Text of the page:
The history of drug regulation in the U.S. reflects the growing involvement of governments in most countries to ensure some degree of efficacy and safety in marketed medicinal agents. The first legislation, the Federal Food and Drug Act of 1906, was concerned with the interstate transport of adulterated or misbranded foods and drugs. There were no obligations to establish drug efficacy and safety. This act was amended in 1938, after the deaths of 105 children that resulted from the marketing of a solution of sulfanilamide in diethylene glycol, an excellent but highly toxic solvent. The amended act, the enforcement of which was entrusted to the FDA, was concerned primarily with the truthful labeling and safety of drugs. Toxicity studies, as well as approval of a new drug application (NDA), were required before a drug could be promoted and distributed. However, no proof of efficacy was required, and extravagant claims for therapeutic indications were made commonly.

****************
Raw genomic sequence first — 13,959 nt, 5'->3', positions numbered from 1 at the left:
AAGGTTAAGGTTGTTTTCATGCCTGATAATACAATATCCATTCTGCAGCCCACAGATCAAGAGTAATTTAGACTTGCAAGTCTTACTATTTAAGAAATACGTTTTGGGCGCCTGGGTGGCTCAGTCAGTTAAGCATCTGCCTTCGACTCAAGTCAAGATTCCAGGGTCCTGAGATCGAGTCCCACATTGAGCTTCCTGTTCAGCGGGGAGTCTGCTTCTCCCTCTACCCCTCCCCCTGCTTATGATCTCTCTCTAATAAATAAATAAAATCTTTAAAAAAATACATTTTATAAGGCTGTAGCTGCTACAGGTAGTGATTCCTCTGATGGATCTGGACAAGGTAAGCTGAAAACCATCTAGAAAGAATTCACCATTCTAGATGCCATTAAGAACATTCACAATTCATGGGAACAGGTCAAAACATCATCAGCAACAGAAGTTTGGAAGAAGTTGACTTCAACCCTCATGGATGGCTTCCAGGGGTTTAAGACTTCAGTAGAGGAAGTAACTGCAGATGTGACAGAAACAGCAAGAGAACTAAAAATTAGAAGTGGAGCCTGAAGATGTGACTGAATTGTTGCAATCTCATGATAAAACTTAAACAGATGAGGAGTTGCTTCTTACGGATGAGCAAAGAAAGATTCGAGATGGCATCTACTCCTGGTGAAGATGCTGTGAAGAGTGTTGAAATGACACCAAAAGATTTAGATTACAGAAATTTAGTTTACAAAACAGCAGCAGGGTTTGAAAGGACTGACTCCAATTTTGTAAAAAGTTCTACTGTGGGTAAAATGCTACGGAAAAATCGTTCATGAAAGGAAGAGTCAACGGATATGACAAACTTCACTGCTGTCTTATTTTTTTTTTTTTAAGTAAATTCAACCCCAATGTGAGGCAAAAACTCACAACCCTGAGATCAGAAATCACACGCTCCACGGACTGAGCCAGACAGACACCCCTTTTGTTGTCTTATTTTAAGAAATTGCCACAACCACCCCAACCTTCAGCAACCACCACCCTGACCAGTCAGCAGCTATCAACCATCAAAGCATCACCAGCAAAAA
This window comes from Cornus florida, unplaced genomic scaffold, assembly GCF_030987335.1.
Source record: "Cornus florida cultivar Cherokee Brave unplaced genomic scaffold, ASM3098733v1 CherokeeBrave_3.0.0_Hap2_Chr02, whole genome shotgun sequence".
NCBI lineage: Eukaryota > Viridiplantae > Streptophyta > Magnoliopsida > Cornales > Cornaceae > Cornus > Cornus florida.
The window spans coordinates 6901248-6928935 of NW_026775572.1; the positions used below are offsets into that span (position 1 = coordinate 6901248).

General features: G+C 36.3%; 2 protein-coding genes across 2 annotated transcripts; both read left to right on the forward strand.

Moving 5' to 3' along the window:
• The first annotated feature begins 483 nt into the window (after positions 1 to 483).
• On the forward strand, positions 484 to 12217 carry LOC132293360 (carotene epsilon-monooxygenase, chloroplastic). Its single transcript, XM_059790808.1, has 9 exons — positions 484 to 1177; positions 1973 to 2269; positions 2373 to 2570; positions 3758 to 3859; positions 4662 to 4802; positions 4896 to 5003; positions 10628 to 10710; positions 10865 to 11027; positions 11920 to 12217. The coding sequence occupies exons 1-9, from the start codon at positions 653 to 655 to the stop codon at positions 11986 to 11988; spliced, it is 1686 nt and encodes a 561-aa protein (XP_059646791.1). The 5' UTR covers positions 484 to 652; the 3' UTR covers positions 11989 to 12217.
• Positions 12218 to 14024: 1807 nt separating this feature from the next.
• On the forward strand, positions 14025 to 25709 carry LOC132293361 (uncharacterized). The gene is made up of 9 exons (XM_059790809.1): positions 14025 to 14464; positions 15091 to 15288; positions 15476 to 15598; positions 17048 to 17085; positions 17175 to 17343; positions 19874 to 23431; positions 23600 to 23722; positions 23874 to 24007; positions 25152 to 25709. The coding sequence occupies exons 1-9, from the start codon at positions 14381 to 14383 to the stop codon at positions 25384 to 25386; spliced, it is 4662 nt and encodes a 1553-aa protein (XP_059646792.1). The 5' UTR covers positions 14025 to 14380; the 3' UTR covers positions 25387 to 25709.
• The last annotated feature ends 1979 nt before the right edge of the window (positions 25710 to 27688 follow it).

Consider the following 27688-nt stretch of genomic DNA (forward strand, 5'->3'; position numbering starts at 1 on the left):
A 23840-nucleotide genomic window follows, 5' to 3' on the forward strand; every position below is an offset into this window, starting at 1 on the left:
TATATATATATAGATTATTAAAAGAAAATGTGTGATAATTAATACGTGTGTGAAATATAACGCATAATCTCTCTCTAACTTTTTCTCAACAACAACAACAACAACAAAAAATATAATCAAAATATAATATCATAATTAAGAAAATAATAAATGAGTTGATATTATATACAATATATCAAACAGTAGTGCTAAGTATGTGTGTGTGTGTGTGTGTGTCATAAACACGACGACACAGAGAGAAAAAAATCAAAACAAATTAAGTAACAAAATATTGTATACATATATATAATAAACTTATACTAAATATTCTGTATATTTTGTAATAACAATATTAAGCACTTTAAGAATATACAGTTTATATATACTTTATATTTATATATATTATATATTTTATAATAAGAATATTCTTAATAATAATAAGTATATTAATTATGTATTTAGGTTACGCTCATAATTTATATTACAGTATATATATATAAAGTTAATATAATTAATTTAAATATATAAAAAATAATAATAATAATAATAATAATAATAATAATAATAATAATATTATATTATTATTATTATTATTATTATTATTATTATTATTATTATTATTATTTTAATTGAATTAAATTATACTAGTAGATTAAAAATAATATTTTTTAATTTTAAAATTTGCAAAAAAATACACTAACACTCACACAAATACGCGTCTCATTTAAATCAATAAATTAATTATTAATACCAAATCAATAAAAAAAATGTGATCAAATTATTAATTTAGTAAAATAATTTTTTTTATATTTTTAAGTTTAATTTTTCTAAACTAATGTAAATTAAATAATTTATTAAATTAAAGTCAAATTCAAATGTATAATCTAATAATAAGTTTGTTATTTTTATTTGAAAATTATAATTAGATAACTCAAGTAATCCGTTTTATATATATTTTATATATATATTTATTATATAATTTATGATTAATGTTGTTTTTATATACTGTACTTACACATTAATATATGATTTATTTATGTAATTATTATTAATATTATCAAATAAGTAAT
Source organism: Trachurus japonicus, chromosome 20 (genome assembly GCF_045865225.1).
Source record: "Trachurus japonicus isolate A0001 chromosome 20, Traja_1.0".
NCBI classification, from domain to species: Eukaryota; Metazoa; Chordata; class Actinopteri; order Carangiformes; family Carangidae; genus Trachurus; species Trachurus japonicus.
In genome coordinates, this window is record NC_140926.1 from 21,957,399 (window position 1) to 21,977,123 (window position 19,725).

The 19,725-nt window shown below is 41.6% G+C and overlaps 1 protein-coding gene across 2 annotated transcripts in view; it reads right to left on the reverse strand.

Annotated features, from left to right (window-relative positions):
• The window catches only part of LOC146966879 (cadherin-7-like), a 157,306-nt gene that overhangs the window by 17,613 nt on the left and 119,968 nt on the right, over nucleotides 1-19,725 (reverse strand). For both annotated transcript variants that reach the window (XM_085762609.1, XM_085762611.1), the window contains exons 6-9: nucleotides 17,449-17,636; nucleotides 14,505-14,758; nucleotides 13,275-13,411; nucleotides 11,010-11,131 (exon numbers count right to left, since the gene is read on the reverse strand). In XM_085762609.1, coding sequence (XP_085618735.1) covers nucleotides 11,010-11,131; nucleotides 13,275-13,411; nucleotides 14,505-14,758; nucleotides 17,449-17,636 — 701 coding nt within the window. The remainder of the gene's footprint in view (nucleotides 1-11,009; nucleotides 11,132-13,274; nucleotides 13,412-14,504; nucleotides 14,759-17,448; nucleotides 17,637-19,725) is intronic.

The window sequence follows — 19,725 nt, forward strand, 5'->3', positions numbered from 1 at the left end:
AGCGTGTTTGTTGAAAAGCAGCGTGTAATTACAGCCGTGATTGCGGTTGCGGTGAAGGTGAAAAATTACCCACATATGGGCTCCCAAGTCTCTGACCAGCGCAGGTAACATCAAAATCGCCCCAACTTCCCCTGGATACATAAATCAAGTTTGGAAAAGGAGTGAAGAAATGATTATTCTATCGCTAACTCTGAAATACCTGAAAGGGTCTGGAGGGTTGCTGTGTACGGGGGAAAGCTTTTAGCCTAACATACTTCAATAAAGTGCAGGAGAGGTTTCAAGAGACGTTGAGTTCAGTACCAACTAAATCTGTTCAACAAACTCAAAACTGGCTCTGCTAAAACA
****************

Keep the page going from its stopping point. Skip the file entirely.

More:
In this relatively relaxed atmosphere, research in basic and clinical pharmacology burgeoned in industrial and academic laboratories. The result was a flow of new drugs, called "wonder drugs" by the lay press. Because efficacy was not rigorously defined, a number of therapeutic claims could not be supported by data. The risk-to-benefit ratio was seldom mentioned but emerged dramatically early in the 1960s. At that time, thalidomide, a hypnotic with no obvious advantage over other drugs in its class, was introduced in Europe. After a short period, it became apparent that the incidence of a relatively rare birth defect, phocomelia, was increasing. It soon reached epidemic proportions, and retrospective epidemiological research firmly established the causative agent to be thalidomide taken early in the course of pregnancy. The reaction to the dramatic demonstration of the terato-genicity of a needless drug was worldwide. In the U.S., it resulted in the Harris-Kefauver Amendments to the Food, Drug, and Cosmetic Act in 1962, which require sufficient pharmacological and toxicological research in animals before a drug can be tested in human beings. The data from such studies must be submitted to the FDA in the form of an application for an investigational new drug (IND) before clinical studies can begin. Three phases of clinical testing have evolved to provide the data that are used to support an NDA. Proof of efficacy is required, as is documentation of relative safety in terms of the risk-to-benefit ratio for the disease entity to be treated.
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